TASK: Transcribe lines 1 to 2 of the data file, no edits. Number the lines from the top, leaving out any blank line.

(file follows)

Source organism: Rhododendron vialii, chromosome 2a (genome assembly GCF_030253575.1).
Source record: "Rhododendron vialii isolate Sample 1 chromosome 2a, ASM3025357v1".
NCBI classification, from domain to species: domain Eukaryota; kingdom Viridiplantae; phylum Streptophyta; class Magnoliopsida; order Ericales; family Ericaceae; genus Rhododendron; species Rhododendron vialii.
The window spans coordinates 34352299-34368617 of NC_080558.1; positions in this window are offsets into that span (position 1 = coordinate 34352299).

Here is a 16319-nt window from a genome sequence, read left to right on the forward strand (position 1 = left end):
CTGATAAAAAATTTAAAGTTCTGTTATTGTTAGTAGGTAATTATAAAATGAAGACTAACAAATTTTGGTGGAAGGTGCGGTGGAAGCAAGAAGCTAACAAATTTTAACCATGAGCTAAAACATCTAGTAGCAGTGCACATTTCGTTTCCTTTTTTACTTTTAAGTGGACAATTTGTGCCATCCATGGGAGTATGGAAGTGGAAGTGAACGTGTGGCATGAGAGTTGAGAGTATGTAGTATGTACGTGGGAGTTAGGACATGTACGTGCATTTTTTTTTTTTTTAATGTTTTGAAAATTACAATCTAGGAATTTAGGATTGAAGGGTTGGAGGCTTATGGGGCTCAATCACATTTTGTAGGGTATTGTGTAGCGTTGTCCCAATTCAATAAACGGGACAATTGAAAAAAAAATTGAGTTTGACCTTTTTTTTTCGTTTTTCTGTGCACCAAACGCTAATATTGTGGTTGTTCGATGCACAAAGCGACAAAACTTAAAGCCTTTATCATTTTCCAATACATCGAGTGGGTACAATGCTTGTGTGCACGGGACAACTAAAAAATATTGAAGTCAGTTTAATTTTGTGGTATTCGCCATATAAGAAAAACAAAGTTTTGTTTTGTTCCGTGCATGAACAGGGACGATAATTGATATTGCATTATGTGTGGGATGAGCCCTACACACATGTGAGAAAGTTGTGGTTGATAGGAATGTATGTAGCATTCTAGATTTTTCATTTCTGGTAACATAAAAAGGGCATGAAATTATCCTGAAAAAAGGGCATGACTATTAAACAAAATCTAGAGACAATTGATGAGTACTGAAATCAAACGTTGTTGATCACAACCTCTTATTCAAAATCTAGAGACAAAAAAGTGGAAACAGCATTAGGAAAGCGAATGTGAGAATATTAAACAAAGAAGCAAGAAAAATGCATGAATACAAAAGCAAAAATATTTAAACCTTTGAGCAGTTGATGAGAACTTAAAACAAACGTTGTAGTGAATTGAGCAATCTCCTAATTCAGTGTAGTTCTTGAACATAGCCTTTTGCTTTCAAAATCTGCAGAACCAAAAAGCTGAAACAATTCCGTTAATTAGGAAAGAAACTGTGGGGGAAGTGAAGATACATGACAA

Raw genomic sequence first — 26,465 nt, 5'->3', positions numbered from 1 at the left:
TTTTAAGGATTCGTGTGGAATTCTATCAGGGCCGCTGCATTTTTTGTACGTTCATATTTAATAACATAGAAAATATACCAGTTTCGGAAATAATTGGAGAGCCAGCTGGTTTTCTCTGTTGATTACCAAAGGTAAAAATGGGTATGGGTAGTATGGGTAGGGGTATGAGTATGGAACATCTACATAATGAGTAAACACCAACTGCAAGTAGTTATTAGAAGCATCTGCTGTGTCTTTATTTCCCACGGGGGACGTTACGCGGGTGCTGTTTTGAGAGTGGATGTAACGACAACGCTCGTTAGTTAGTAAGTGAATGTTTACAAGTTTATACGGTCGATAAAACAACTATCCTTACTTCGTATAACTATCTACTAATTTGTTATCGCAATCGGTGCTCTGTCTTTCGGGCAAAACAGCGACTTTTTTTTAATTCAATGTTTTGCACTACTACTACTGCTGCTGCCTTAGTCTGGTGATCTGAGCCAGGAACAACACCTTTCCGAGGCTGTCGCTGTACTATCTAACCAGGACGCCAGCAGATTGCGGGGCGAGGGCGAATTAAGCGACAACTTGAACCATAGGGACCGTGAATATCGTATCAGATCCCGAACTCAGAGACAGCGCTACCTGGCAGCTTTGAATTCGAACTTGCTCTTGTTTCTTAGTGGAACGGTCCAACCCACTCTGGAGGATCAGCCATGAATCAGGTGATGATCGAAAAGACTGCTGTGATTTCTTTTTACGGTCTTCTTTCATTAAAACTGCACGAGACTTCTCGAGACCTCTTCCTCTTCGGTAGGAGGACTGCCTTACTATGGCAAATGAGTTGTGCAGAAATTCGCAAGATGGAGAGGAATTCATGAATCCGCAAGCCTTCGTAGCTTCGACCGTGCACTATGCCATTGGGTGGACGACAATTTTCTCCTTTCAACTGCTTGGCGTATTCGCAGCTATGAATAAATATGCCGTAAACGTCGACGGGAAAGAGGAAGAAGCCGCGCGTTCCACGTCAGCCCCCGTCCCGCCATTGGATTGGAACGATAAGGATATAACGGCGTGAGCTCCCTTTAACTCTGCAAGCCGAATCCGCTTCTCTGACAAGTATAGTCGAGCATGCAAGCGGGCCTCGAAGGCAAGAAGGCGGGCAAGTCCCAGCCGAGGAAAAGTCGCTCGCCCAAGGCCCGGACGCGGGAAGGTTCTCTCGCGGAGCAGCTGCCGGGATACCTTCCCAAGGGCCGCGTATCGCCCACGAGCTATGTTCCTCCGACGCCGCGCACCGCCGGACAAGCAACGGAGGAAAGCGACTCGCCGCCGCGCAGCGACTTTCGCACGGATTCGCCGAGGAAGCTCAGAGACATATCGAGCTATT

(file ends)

Source organism: Rhododendron vialii, chromosome 2a (genome assembly GCF_030253575.1).
Source record: "Rhododendron vialii isolate Sample 1 chromosome 2a, ASM3025357v1".